There are plenty of legitimate reasons why a divorced parent in Texas may wish to relocate to a different state. However, it is also possible that your ex-spouse may choose to relocate in an attempt to drive a wedge between you and your children. If this is the case, it may be part of a larger pattern of parental alienation.
Co-parenting is usually difficult regardless of distance or the parents’ ability to get along. At Law Thompson, P.C., we understand that there are unique challenges when the noncustodial parent lives farther away. You and other Texas residents may be interested in learning about these challenges, especially if you are just getting divorced and you or the other parent is considering a move.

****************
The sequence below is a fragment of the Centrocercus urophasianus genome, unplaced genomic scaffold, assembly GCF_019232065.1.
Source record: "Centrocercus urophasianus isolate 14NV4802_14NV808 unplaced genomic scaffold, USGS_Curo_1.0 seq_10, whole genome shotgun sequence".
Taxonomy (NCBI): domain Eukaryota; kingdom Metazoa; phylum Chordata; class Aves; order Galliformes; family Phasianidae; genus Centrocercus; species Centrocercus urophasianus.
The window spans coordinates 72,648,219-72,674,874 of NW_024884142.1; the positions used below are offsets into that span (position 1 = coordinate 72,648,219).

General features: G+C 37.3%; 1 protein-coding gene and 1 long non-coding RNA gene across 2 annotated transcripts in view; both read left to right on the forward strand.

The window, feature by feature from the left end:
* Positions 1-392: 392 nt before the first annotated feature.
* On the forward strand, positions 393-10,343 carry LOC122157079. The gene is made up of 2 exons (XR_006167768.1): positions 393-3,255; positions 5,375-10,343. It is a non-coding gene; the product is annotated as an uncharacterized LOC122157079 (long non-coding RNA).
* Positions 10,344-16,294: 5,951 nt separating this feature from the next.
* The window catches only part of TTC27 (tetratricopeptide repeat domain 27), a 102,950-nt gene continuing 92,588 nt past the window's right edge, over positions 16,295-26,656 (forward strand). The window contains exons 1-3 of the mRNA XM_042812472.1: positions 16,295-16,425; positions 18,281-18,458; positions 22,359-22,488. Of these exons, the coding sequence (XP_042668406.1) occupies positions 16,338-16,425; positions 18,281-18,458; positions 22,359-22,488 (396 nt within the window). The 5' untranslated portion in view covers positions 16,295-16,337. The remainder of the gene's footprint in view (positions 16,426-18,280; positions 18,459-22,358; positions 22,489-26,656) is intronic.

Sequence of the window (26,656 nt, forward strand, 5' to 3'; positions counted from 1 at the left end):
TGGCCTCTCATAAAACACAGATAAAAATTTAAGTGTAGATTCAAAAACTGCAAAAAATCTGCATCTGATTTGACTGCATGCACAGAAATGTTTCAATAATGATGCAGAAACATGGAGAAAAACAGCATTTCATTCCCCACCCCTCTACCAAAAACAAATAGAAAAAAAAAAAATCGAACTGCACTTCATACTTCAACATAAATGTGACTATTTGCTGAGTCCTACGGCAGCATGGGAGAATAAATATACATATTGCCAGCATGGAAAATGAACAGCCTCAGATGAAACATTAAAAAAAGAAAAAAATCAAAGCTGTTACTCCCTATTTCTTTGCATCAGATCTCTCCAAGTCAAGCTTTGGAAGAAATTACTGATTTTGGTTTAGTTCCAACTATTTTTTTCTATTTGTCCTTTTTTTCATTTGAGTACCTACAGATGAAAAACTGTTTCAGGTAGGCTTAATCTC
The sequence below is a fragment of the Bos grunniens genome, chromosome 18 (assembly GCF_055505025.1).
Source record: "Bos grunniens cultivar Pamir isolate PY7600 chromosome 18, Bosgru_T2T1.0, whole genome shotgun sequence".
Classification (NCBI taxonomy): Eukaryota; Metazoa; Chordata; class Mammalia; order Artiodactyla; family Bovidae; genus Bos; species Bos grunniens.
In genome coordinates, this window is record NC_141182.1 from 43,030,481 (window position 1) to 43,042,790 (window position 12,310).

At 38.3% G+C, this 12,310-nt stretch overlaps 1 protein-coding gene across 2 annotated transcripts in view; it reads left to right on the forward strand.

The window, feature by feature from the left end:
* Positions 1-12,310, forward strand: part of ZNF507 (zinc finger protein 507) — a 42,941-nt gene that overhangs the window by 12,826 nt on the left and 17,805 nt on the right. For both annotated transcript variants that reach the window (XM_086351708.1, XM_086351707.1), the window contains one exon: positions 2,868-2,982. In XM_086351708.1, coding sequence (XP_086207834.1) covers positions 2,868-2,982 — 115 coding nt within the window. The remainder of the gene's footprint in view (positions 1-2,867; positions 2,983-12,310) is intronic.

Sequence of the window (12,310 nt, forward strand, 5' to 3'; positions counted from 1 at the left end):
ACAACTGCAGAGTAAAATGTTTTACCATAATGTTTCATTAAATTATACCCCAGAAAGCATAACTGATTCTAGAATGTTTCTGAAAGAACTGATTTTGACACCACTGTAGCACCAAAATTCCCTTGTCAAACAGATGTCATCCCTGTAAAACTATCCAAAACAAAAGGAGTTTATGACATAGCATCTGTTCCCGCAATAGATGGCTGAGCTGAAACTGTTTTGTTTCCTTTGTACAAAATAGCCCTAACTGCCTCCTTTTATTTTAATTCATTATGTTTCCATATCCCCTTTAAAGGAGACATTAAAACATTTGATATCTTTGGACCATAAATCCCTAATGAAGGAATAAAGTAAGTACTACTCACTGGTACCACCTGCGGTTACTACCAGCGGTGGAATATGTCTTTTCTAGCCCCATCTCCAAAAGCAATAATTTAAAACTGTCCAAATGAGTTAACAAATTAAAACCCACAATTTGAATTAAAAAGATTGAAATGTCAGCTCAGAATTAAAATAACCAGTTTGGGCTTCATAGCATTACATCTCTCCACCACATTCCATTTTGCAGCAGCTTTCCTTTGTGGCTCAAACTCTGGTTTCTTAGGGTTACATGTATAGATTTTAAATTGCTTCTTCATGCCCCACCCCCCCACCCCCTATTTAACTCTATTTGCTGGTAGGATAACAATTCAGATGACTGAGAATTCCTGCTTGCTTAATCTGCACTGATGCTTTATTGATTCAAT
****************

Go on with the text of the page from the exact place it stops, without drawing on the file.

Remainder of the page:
As difficult as child custody issues in Texas can be to resolve, matters become even more complicated when one parent moves out of state, whether by choice or by necessity. If you are a parent dealing with interstate custody issues, whether you are the parent moving or the parent left behind, you should know that moving your children to another state does not nullify the existing child custody agreement. According to FindLaw, the federal Full Faith and Credit Law requires states to abide by and enforce valid custody orders made elsewhere and prevents them from modifying orders made in another jurisdiction.